|Christ of Picacho, visible from Tegucigalpa's Central Park|
Tegucigalpa’s center is muted; it shines beneath a layer of dust and candy wrappers. Walking entrepreneurs shout their wares and it’s a haze of sound, of movement, of dust and the exhaust of cars and buses.
It was too early for church that Sunday, so I bought coffee and bread spread with refried beans and sat in the park to eat it. Even on Sunday morning, Tegucigalpa’s city center bustles with people. Families dressed in their best trickle in and out of the great cathedral, women assemble tables of bracelets or hair bands to sell, groups of children wander around the ancient trees that guard the center’s corners, pointing to the great bronze statue of Francisco Morazán.
I got up again and pushed through the crowd to the quieter street that leads to my little church, unmarked and tucked behind a wall whose graffiti tells the president to “get out”. I know the way by now, past the second-hand store and the history museum. I stepped off the curb to avoid the man passed out on the sidewalk, and walked quickly past the men without legs and women without teeth who held their hands out.
“Two lempiras!” one woman shouted at me as I passed her, and I shook my head as I clutched the breakfast that had cost me fifty. I always shake my head at beggars, but this time was different. I kept walking, but I felt suddenly as if I was carrying a great weight. I slunk into church like a sinner and sat in the back pew. All I could see was her hand reaching out, again and again. I had not even looked at her face.
This is my confession: I am stingy with money. Tight-fisted. Un-generous. And until I passed Christ on the street without looking at her face, until I realized how much more I spend on coffee than on others, I did not see it as a particularly troublesome thing.
In Honduran Spanish, to show that someone is tacaño, you tap your palm against your elbow. You’re stingy, it means, selfish with your money. Because of this, you can call somebody codo, or “elbow”, to the same effect. It's an insult, whereas I'm used to thinking of this stinginess as "smart."
Even churches teach this: be wise with your money. We hear this as “stocks”, the wisdom of the world. We praise thriftiness, even while we admire extravagance. Though we use our money foolishly, we don't trust others to use it any better than ourselves. In our thrift or our codo, that becomes an excuse not to give -- They would only waste it.
Giving well is difficult. I studied nonprofits in college, and quickly learned that none are perfect. There seemed always to be a better, more effective, more efficient option. I heard speeches, I wrote papers, I volunteered time, but my money stayed in my pockets and my bank accounts for my own needs and the things I convinced myself I needed.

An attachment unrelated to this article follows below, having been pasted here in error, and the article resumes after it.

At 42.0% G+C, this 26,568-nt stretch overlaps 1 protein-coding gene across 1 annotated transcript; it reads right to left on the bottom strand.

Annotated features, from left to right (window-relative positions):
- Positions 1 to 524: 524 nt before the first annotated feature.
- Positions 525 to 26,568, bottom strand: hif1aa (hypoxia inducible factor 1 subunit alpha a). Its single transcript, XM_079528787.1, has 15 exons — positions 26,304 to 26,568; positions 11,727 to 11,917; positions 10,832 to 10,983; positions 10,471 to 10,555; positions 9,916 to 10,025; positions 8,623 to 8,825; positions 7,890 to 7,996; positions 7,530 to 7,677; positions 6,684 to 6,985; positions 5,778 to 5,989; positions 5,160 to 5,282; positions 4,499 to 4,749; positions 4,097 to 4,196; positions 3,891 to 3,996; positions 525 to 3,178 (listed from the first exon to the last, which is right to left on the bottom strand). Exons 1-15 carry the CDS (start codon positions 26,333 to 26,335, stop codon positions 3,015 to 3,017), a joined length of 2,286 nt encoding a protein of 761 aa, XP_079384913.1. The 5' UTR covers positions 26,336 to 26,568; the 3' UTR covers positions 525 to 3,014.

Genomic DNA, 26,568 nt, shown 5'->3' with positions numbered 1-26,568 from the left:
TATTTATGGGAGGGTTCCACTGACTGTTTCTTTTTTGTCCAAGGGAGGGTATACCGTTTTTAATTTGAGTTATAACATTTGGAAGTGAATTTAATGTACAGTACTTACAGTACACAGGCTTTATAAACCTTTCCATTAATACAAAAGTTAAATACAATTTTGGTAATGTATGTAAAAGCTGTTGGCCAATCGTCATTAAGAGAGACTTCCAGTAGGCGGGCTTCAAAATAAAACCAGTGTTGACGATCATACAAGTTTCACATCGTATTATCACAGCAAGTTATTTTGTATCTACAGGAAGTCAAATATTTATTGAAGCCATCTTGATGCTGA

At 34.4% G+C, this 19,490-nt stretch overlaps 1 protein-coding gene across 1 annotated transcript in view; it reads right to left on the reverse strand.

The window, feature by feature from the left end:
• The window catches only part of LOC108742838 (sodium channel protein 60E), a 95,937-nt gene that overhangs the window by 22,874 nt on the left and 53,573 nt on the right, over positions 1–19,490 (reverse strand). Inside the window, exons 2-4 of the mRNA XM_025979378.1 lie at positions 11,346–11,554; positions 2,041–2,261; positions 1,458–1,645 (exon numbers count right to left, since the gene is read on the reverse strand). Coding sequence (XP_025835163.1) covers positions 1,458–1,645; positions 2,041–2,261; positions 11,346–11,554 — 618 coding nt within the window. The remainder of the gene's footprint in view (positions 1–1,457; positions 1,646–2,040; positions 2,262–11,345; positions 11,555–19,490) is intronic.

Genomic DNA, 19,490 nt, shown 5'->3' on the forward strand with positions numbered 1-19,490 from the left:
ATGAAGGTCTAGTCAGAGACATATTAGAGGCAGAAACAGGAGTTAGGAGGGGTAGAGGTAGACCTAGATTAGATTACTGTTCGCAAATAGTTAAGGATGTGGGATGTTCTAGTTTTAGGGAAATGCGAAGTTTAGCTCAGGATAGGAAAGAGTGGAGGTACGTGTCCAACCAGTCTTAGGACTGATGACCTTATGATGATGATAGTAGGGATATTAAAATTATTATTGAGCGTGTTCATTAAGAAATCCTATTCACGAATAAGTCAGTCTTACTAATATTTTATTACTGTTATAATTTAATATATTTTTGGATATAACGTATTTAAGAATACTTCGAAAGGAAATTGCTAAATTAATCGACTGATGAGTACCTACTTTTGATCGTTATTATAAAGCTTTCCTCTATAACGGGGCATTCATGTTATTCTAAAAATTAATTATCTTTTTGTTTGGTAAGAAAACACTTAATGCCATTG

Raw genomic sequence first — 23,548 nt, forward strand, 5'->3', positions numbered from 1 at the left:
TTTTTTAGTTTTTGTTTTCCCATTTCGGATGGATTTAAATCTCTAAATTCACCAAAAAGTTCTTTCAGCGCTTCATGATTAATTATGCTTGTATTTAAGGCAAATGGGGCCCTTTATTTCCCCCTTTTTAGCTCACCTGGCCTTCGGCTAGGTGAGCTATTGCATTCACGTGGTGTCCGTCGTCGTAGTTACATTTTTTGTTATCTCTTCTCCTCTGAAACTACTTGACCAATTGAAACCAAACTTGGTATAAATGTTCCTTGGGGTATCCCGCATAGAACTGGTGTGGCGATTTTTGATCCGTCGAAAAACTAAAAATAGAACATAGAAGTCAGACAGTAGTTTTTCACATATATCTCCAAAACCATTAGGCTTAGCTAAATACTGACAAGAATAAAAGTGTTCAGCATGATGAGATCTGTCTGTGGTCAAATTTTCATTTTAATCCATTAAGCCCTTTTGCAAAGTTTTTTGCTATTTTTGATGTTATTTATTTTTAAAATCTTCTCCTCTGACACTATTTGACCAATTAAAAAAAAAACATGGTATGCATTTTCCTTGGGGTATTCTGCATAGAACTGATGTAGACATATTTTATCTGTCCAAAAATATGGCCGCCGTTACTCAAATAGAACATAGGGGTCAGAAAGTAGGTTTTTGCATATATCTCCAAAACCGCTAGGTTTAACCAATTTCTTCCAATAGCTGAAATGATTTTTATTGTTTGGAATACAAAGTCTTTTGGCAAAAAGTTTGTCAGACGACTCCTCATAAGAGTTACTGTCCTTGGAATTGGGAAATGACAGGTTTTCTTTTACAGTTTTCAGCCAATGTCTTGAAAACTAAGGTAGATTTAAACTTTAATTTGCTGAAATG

In 2013, I visited Compassion and World Vision child-sponsorship projects. Linking donors with a sponsored child is a massively expensive endeavor, and I left the project thinking that though the work was worthwhile, I wouldn’t personally sponsor a child. Better to give to the programs directly, of course, but I never did, and the children’s sponsors checks continued to come.
(Is it better to give wastefully than not at all?)
Giving is complicated. I say no when children ask for money because as long as they are profitable they will be kept in the streets, out of school. I say no when adults ask for money, I don’t know why – maybe I decided it was too hard to decide case by case, it was easier to say no always. I didn’t want to give badly, I told myself, but no, the truth was that I didn’t want to give – even two lempiras, which is less than ten cents and buys nothing more here than a one-liter bag of clean water.
I made myself believe that not giving wastefully somehow made up for the fact that I was barely giving at all. I knew too much about dependency, had heard too much about abuse. It was too hard to decide so I decided to do nothing, until the day I had enough for a coffee and not enough for the hungry, the thirsty, and the naked I had passed every day without looking at them.
Here is what my eyes are opening to: giving is not as much about money as it is about recognizing someone else's need. Giving two lempiras can become as much pressing your hand against an "untouchable" hand as it is about what the lempiras will buy. Giving is a human response to human need, and in stinginess I deny not only others' humanity, but my own.
Generosity is a muscle, and this year I want to exercise it. I work at an organization that is able to run because of people who give. I am able to do this work because people gave to me. It is time to let myself make mistakes in giving, to have people waste my money and yet to give again.
I want, of course, to give wisely. I want to give in ways that help, not hurt. But I am done being paralyzed by too many imperfect decisions, letting complications make the non-decision that my selfish self already wanted to make.
It is time to walk to church in Tegucigalpa as Jesus would walk to church. Generously. At the very least, looking into the eyes of the people who ask.